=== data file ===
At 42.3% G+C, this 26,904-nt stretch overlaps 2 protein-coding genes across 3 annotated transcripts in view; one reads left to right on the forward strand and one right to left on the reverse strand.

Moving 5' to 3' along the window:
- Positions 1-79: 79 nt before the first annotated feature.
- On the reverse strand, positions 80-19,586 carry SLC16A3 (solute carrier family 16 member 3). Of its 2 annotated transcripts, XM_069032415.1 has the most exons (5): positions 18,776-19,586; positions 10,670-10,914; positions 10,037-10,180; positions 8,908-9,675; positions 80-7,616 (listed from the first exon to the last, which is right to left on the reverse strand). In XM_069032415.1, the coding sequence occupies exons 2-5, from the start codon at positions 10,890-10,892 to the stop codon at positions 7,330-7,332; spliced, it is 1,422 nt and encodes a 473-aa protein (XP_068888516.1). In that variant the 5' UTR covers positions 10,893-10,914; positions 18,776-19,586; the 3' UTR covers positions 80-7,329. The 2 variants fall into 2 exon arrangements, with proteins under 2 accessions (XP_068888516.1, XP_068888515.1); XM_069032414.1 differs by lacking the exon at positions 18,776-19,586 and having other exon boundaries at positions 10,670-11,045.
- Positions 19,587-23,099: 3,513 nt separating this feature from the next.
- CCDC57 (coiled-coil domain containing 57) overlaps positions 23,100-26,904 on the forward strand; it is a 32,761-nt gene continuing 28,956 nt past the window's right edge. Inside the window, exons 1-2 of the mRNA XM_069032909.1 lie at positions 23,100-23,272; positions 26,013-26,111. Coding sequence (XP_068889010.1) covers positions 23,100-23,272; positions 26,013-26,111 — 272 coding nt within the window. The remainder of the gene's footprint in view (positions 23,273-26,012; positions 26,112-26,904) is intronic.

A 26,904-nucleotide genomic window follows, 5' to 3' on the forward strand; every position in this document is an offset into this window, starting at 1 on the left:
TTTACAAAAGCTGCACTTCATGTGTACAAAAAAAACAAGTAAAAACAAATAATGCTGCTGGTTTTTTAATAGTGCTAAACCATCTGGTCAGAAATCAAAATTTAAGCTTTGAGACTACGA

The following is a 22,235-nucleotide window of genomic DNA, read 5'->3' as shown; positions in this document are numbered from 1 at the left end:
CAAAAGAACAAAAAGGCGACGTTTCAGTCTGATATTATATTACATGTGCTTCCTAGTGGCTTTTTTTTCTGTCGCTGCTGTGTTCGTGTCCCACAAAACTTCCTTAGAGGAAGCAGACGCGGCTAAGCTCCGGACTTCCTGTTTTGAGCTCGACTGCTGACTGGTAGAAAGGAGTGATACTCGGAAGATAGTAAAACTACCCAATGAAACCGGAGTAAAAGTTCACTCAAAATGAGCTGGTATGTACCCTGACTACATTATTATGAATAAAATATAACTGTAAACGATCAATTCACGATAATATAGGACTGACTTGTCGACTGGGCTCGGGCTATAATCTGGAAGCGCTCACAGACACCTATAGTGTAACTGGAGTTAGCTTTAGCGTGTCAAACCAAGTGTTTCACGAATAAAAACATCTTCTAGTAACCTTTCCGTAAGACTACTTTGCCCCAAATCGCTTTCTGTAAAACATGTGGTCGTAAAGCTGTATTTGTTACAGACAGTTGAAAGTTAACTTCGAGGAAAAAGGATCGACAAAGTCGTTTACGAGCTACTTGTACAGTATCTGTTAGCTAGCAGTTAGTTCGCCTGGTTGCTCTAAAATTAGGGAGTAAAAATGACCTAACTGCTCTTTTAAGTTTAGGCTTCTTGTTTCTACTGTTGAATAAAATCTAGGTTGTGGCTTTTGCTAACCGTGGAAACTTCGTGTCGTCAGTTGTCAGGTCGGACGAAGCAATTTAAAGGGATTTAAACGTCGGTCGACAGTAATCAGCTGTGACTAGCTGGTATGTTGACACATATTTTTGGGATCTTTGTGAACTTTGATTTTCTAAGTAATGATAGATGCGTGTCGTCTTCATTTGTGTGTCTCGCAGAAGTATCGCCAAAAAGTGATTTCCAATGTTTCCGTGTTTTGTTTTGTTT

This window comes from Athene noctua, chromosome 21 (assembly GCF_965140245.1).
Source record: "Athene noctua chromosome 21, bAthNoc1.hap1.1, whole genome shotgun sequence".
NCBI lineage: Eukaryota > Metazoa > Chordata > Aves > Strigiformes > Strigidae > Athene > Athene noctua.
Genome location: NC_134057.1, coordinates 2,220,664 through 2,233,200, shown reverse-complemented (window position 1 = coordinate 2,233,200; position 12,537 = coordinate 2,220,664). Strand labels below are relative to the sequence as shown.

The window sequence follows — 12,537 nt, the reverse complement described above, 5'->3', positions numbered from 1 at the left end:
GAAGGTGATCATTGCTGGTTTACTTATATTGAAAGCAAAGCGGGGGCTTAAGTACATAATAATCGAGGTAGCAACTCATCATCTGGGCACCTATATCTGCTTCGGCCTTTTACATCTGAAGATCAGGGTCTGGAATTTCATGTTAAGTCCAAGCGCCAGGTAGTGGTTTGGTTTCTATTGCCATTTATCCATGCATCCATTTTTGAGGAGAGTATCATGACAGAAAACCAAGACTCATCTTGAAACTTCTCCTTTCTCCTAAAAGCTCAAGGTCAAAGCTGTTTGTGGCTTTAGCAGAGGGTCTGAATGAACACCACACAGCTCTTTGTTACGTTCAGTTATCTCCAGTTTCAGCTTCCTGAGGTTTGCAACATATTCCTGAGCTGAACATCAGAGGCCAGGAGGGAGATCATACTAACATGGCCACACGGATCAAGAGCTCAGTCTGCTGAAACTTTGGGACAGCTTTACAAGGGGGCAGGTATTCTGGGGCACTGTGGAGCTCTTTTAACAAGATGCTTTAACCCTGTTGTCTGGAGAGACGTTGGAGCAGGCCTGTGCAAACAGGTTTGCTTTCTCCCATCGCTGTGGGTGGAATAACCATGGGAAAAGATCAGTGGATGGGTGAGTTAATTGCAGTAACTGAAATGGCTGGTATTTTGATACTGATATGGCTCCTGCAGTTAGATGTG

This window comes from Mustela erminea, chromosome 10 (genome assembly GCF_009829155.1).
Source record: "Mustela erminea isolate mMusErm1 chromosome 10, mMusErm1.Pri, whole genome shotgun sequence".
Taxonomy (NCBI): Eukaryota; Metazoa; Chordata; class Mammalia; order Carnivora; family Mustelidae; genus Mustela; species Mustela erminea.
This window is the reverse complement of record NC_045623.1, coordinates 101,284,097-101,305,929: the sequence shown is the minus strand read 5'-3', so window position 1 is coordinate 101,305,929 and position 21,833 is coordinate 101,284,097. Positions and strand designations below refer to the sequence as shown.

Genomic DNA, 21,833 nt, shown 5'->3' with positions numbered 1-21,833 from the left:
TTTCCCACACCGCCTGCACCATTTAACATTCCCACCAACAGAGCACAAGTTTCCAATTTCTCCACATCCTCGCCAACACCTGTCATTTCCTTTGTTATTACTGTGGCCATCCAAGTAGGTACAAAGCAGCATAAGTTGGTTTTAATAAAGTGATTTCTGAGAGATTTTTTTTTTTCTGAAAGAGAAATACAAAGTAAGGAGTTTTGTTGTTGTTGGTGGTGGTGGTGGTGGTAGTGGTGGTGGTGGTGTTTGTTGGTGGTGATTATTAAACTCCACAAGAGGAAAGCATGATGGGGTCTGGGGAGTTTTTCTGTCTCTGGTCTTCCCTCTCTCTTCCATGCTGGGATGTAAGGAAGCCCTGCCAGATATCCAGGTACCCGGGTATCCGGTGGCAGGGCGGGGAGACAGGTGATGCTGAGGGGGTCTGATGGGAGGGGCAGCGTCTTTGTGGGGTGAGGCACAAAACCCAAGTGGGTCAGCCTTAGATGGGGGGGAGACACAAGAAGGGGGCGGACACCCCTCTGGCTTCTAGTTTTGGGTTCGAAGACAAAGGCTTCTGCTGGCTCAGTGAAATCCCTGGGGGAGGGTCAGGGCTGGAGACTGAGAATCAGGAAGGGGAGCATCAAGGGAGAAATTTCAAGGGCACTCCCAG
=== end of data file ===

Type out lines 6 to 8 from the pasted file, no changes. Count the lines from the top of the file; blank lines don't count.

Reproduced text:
- CCDC57 (coiled-coil domain containing 57) overlaps positions 23,100-26,904 on the forward strand; it is a 32,761-nt gene continuing 28,956 nt past the window's right edge. Inside the window, exons 1-2 of the mRNA XM_069032909.1 lie at positions 23,100-23,272; positions 26,013-26,111. Coding sequence (XP_068889010.1) covers positions 23,100-23,272; positions 26,013-26,111 — 272 coding nt within the window. The remainder of the gene's footprint in view (positions 23,273-26,012; positions 26,112-26,904) is intronic.

A 26,904-nucleotide genomic window follows, 5' to 3' on the forward strand; every position in this document is an offset into this window, starting at 1 on the left:
TTTACAAAAGCTGCACTTCATGTGTACAAAAAAAACAAGTAAAAACAAATAATGCTGCTGGTTTTTTAATAGTGCTAAACCATCTGGTCAGAAATCAAAATTTAAGCTTTGAGACTACGA